When comparing the difference between AC power and DC power sources, consider whether the electricity comes from a battery or an outlet. Most outlets supply AC power, whereas batteries are the most common source of DC power.
How Does an AC-DC Power Supply Work?
To power many devices in a building, you may require AC-DC power supplies. These units include transformers to change the voltage, rectifiers to convert to DC power, and a filter to remove some of the electronic noise from the high and low AC power waves. Even when the power changes from AC to DC, the waves remain, creating output voltage ripple of higher and lower voltage.
In fact, if you have an electrical device you’re not certain needs unregulated or regulated power, err on the side of caution and choose regulated. While the ripple voltage may have little effect on most conventional electrical devices, it does impact electronics. To avoid damaging the components inside electronics, you will need an AC-DC power supply with a regulator.
Regulated power supplies may be linear or switching, depending on the mechanism they use to reduce the ripple voltage from the power. Switching power supplies use pulse width modification. The benefits of this technology include the ability to add adapters for foreign use, have higher capacities, and step voltage up or down. Unfortunately, switching power supplies cost more and occasionally generate small amounts of electronic noise when switching. These downsides, however, don’t surpass the advantages of a switching power supply.
Linear power supplies lack the efficiency and versatility of switching ones. These devices have a large transformer that can only step down voltage, so they are not useful if you have high voltage requirements. The larger size of the unit often generates more heat compared to a switching power supply, but they are quiet and ideal for communications or medical facilities. If you have older devices or need quiet operation, a linear regulated power supply may be a better choice for smoothing out the ripple voltage in the output power form. As the name suggests, linear power supplies operate in a single line to deliver electricity through the system in one direction.
Switching power supplies have a more complex operation that, counterintuitively, makes them more efficient. With these types of power supplies, you truly get what you pay for. Poorly made regulated switching models may have only slightly less ripple in the output than unregulated power supplies. Carefully evaluate the power supply model and its construction before investing in it. These power supplies start with AC power and send it through a rectifier to change to DC power. Transistors then convert the DC power back to AC power, this time with a square wave. Then, it can move up or down in voltage through the transformer. Finally, the correct voltage passes through a rectifier again to turn back to DC power, which moves through the filter to reduce output voltage ripples.
Regulating the power out of the device reduces output voltage ripple, ensuring clean DC power. For devices that rely heavily on the smoothest power without changes in voltage, regulated DC power is a necessity. The decision of whether you need regulated or unregulated power does not go away if you need a DC-DC power supply. Thanks to the unexpected way these devices work, you will still need to choose if you need clean output power or not.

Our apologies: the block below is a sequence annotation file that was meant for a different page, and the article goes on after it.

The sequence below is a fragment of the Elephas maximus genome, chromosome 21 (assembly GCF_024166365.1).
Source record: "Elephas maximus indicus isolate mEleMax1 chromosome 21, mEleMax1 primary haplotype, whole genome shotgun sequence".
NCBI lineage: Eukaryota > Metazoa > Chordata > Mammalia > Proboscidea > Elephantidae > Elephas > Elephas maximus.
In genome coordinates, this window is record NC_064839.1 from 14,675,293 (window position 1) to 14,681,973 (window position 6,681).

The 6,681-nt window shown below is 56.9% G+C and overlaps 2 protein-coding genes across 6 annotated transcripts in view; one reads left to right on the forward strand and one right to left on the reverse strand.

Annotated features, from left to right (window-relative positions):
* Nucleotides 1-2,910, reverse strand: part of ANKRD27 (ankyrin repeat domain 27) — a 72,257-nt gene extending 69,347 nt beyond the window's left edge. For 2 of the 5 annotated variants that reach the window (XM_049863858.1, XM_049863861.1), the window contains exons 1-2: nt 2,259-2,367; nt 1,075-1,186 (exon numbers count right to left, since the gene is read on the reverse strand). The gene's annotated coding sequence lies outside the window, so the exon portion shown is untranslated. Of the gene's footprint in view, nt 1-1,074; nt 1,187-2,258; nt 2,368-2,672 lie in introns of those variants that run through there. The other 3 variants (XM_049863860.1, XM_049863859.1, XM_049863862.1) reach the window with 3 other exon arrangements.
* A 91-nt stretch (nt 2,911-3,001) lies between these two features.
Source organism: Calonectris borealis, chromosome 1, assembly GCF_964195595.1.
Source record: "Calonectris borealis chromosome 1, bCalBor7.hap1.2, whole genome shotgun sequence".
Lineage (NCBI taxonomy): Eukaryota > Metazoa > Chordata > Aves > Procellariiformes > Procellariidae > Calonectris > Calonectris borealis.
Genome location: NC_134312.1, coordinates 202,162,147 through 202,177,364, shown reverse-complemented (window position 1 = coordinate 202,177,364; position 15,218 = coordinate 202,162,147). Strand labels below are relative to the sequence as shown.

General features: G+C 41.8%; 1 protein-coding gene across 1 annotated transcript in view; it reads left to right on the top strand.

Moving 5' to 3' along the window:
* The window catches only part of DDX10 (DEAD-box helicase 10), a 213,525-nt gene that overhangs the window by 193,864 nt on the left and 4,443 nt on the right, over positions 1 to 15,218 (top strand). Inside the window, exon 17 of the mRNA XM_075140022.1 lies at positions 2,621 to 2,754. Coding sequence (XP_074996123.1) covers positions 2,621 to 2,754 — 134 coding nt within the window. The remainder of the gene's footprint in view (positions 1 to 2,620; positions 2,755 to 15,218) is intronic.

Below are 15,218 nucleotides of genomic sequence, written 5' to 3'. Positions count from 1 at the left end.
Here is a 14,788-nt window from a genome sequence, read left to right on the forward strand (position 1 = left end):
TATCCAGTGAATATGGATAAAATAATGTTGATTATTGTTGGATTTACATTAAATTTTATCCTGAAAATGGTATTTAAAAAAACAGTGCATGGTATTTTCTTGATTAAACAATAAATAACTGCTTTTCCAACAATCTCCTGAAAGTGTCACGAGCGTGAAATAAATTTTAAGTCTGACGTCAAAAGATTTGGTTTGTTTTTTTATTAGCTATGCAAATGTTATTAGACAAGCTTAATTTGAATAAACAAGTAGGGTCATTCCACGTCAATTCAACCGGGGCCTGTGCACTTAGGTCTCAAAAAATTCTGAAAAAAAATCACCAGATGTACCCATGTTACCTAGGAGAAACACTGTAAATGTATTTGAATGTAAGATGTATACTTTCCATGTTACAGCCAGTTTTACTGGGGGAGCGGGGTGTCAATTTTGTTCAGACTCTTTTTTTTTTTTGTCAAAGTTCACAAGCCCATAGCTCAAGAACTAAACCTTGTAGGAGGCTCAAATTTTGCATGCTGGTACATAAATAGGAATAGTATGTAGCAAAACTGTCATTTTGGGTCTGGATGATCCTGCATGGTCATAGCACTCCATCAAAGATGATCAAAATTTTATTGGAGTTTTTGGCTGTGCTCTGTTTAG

How Does a DC-DC Power Supply Work?
Some devices start with DC power, such as a vehicle battery or solar cell. The voltage from the source may exceed the needs of the device plugged in. Because DC power is difficult to change its voltage, DC-DC power supplies often include inverters and rectifiers to convert the DC power first into AC power. The AC power moves into a transformer to change the voltage. After the power supply attains the correct voltage, the electricity travels to the rectifier where it converts back to DC power.
As with AC-DC power supplies, DC-DC models may require regulators to smooth out the signal. By converting the voltage into AC power, ripple voltage appears in the electrical current. A regulator reduces the output voltage ripple to produce cleaner energy in the output. For devices that do not need a perfectly smooth voltage, they can use unregulated power supplies, which often cost less. If you must use a DC-DC power supply for a delicate device, however, you will need the cleaner output of a regulated power supply.
How to Know If a Power Supply Is AC or DC
If you have ever wondered how to tell if a power supply is AC or DC, you must know the differences between AC and DC power supplies and be observant of the device itself.
One way to determine if you have an AC-DC power supply or a DC-DC model is to look at the device itself. Often, the input and output information will appear somewhere on the surface. If the input is AC, you have an AC-DC power supply, and you have a DC-DC model if the input and output both are DC.
While you already know that AC power sources include outlets, that information becomes useless if you have a device aboard a ship or on a plane. How do these parts get power? An onboard generator or an engine battery could create the electricity needed. If you’re not sure of the power source for a device, contact us at ACT. We have experts who can walk you through identifying the type of power supply you need.
The power supplies you have are just as important as what you power. To protect your electrical devices from damage, provide them with the power supplies to create the right voltage and current type the device requires without surpassing your budget constraints. Should you have questions or need to acquire AC or DC power supplies, we can help.
Find Power Supplies for All Conditions at Advanced Conversion Technology
Get durable power supplies designed to withstand even the most extreme conditions. Whether you need AC-DC power supplies that transform electricity or DC-DC units to change voltage without altering the current type, you can find them at ACT. Browse our options to find the right devices for your needs.
While we offer a wide range of power supplies in both AC-DC and DC-DC format, you may have particular needs that require a specific option. If you cannot find the perfect power supplies in our catalog, contact us so we can create a specialized solution for you.